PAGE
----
What Type Of EU Do We Want To Live In?

Union flags are attached between buildings along Oxford street in central london on June 27, 2016.
Shares in banks, airlines
Union flags are attached between buildings along Oxford street in central london on June 27, 2016. Shares in banks, airlines and property companies plunged on the London stock exchange Monday as investors singled out the three sectors as being the most vulnerable to Britain's decision to leave the EU. / AFP / ODD ANDERSEN (Photo credit should read ODD ANDERSEN/AFP/Getty Images)

President of the European Parliament, Martin Schulz, uttered the confusing statement, that if the European Union had to meet its own criteria for entry into the EU, it would be denied due to a lack of necessary "democratic substance." If we consider the emotional state of many Brits in relation to "Brussels," we can imagine that this is at the core of a major problem. ​ The frustration often centers on the fact that Brussels governs over people's heads, that many decision making processes are too opaque, and that the decision makers are too aloof. Such frustrations have resulted in the desire of many to exit this kind of Europe.

This interpretation is not too far-fetched. For sure, Martin Schulz -- who has 35 personal staffers -- can eloquently testify to the aloofness apparent in Brussels. The fact that this Europe has become increasingly complacent, sluggish and less humble is something that even Europe's closest friends wouldn't deny. Against this backdrop, we now have the possibility to use the UK's decision to contemplate what kind of Europe we want. As painful as the Brexit decision may be: It has been made. We now have to come up with the right conclusions in order to reach our goal of strengthening the European Idea.

The EU needs to become more transparent and more parliamentary In this context, the right conclusion would be that the EU has to become more light-footed, more transparent and, yes: more parliamentary. On the one hand, this means that the principle of unanimity that is demanded for some decisions needs to be critically scrutinized. On the other hand, it is conceivable that the EU Parliament will attain the right of initiative to be able to bring forth several legislative proposals.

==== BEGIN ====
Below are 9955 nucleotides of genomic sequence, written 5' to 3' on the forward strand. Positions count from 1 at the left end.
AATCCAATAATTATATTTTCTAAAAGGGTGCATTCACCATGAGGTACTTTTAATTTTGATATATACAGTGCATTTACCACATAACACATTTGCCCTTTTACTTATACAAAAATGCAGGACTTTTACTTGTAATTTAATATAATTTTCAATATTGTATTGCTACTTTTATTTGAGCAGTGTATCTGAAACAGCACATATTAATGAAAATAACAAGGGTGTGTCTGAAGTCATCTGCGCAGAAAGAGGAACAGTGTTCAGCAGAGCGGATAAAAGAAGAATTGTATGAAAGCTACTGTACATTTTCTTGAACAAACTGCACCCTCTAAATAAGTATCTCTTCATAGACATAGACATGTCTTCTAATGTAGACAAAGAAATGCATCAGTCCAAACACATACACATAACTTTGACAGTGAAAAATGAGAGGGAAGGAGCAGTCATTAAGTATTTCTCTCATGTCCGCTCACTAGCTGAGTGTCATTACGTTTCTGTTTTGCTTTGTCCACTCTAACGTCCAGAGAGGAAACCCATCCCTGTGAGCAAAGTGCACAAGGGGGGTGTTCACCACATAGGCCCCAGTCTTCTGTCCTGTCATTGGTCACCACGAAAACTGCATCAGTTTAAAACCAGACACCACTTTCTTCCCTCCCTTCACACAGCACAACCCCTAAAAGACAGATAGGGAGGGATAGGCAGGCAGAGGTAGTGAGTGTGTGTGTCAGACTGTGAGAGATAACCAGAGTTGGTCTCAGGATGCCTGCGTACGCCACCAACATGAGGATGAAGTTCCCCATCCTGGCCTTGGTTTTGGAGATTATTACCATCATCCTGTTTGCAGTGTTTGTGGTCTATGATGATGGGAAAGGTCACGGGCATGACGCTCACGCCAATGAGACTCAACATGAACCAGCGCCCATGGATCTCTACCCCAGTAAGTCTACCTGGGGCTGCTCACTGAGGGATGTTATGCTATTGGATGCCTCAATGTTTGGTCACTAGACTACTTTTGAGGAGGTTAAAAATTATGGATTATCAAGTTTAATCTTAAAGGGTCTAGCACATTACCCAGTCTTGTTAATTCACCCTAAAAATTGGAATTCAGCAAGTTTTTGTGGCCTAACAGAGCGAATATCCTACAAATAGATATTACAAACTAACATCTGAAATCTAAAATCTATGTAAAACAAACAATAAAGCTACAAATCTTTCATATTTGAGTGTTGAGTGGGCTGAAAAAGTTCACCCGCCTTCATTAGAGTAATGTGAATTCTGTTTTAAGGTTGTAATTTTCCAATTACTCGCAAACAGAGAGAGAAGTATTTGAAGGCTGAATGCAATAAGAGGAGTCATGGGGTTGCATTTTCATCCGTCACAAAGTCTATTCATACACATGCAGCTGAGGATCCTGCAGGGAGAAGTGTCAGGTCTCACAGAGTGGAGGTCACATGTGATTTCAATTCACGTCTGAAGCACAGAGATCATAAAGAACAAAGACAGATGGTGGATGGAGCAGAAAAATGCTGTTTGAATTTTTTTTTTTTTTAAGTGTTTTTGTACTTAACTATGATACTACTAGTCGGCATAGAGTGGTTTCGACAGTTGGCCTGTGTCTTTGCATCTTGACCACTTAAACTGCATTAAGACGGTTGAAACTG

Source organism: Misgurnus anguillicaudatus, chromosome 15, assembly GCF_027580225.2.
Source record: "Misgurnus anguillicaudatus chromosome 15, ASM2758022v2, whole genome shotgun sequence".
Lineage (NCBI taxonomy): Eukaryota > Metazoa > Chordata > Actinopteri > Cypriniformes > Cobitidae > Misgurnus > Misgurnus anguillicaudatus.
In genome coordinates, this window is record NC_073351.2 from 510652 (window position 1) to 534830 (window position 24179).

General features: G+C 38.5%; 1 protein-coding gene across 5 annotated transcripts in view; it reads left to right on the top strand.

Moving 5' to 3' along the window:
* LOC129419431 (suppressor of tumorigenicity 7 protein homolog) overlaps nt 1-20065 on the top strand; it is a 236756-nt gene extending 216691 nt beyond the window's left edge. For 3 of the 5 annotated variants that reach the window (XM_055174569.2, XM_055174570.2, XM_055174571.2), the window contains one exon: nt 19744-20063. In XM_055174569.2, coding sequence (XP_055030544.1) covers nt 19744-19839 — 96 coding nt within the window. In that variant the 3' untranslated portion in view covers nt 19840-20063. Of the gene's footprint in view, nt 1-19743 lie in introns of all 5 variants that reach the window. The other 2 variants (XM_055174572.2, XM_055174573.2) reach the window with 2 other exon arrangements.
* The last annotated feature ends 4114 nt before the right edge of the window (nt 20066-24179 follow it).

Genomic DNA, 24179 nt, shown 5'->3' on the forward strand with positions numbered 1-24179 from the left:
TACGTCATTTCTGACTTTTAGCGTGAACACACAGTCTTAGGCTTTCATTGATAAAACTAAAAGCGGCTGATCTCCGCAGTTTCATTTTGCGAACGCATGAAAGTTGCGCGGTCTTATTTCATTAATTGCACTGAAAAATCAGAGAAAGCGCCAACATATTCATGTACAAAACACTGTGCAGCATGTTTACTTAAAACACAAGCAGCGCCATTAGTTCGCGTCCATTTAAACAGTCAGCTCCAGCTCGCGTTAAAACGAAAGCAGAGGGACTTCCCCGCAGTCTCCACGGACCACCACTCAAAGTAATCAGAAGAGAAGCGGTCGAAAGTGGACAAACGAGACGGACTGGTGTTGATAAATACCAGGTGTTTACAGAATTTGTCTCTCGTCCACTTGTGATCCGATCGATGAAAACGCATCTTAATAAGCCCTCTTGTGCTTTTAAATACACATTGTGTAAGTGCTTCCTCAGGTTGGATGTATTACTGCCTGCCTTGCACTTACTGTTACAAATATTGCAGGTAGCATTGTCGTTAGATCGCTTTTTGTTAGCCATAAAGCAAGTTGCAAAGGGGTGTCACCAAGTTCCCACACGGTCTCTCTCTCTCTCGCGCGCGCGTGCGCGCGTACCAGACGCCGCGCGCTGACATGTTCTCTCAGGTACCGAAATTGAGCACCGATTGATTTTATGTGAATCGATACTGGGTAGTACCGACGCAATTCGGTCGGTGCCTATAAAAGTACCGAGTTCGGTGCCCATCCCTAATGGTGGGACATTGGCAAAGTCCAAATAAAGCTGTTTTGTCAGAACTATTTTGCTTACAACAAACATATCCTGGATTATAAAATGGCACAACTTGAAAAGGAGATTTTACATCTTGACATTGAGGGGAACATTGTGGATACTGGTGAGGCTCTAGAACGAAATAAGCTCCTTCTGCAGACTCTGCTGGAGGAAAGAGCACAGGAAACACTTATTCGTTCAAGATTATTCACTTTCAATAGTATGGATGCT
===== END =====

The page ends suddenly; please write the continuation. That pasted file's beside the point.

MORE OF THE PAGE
It is imperative for the acceptance of the European institutions that decision making processes become more comprehensible. More specifically, this could mean: Why has "Brussels" decided to define the permitted curvature of cucumbers or the highest wattage allowed for vacuum cleaners? So far, there has been no direct obligation to justify either.

That way, EU citizens could show the persons responsible during the next election, if their arguments for such decisions prove to be valid.

We must avoid the domino effect The UK's EU referendum clearly demonstrates that the European Union is in dire need of an inner reform if it wants to avoid a domino effect.

And we should questions our actions as well: Germany and Berlin need to understand that a leading role isn't defined by relentless, martial demeanor, but by campaigning and persuasion, which may at times require smart restraint. If other European countries are able to earn political power through stoking resentment against Germany, it is clear that Merkel & Co have already made several mistakes.

Instead of attempting to broaden Europe, the goal today needs to be to deepen it. Now, Brexit has given us the chance to contemplate this.

This post first appeared on HuffPost Germany. It has been translated into English and edited for clarity.